Friday, December 2, 2016
Indonesia, Russia Locked in ‘Intensive Talks’ Over Su-35 Fighter Jet Deal
Indonesia and Russia are holding intensive talks over the procurement of up to 10 Russian-made Su-35S multirole fighter jets for the Indonesia Air Force (TNI-AU).
For over a year now, Russia has been pushing very hard to sell Indonesia Su-35 (NATO reporting name: Flanker-E) Fourth++ generation, twin-engine, highly maneuverable multirole fighter jets; however, Russia has had limited success so far despite repeated leaks to the media that a deal was imminent.
Last month, an Indonesian defense official said in a phone interview with Reuters that Indonesia is interested in purchasing “nine or ten” Su-35S fighter jets. “We are still negotiating,” he added. “We are still bargaining, ‘how much do you want to sell them for?’”
In addition, a senior manager of Russia’s state arms exporter, Rosoboronexport, reiterated that bilateral talks are continuing. “Bilateral talks on the delivery of Su-35 multirole fighters are being conducted very actively,” Sergei Goreslavsky said during the Indo Defense 2016 exhibition on November 2. (See: “Indonesia Still Mulling Su-35 Purchase”).
As reported previously:
A joint military-technical cooperation commission began talks in late in November 2015 in Jakarta to discuss details of the contract, including technological transfers. (Indonesian law stipulates that at least 35 percent of the aircraft’s technology needs to be transferred to the country as part of the defense deal.)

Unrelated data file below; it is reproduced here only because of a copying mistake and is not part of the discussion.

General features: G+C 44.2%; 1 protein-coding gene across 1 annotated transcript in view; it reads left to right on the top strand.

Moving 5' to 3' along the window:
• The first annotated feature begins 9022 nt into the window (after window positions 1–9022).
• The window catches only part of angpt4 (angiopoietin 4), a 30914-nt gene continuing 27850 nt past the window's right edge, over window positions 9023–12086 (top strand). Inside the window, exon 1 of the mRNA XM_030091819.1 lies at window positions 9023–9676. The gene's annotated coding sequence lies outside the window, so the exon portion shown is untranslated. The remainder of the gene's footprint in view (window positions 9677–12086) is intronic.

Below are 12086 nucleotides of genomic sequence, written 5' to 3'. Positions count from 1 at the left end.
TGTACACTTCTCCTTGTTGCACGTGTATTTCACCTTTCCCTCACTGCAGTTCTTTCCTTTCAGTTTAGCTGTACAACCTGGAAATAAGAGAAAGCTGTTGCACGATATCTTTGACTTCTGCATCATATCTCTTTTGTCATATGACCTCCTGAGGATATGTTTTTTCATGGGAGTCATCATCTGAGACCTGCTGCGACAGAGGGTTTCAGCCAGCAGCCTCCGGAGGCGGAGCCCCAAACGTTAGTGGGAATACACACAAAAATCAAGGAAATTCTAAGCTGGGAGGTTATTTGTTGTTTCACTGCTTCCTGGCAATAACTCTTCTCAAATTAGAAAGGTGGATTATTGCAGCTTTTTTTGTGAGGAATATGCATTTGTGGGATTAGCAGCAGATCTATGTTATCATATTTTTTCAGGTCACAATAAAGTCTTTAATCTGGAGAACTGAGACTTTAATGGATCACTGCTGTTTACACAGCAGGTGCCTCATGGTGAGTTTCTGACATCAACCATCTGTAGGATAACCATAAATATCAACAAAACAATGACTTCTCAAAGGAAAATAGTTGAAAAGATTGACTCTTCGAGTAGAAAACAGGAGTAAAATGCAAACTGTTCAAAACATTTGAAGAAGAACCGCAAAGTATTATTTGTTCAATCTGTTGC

Russia and Indonesia failed to sign a contract in early 2016. Among other things, analysts expected the inking of an agreement during the Russia-ASEAN Summit in May, 2016 but no fighter jet deal materialized. (Also, no signed contract emerged during Indonesian Defense Minister Ryamizard Ryacudu’s visit to Moscow in April, 2016.)
The exact details of the Indonesian-Russian fighter jet deal remain unknown. For example, as I noted elsewhere, there have also been conflicting reports over the total number of aircraft to be purchased:
First, Indonesia considered buying 16 new warplanes. This number went down to 10 as talks progressed. According to press reports, both sided eventually settled on eight, with an option of procuring two additional Su-35s in the future. The contract under negotiation also includes pilot training and knowledge transfers through a military exchange program.
The TNI-AU is currently undergoing a major modernization effort. By 2018, it is expecting to induct ten more F-16A/Bs fighter jets in addition to the 14 currently in service. Indonesia also operates older Russian combat aircraft including 11 Su-30s and five Su-27s. Indonesia’s defense budget has been steadily rising over the past four years. By Franz-Stefan Gady for The Diplomat
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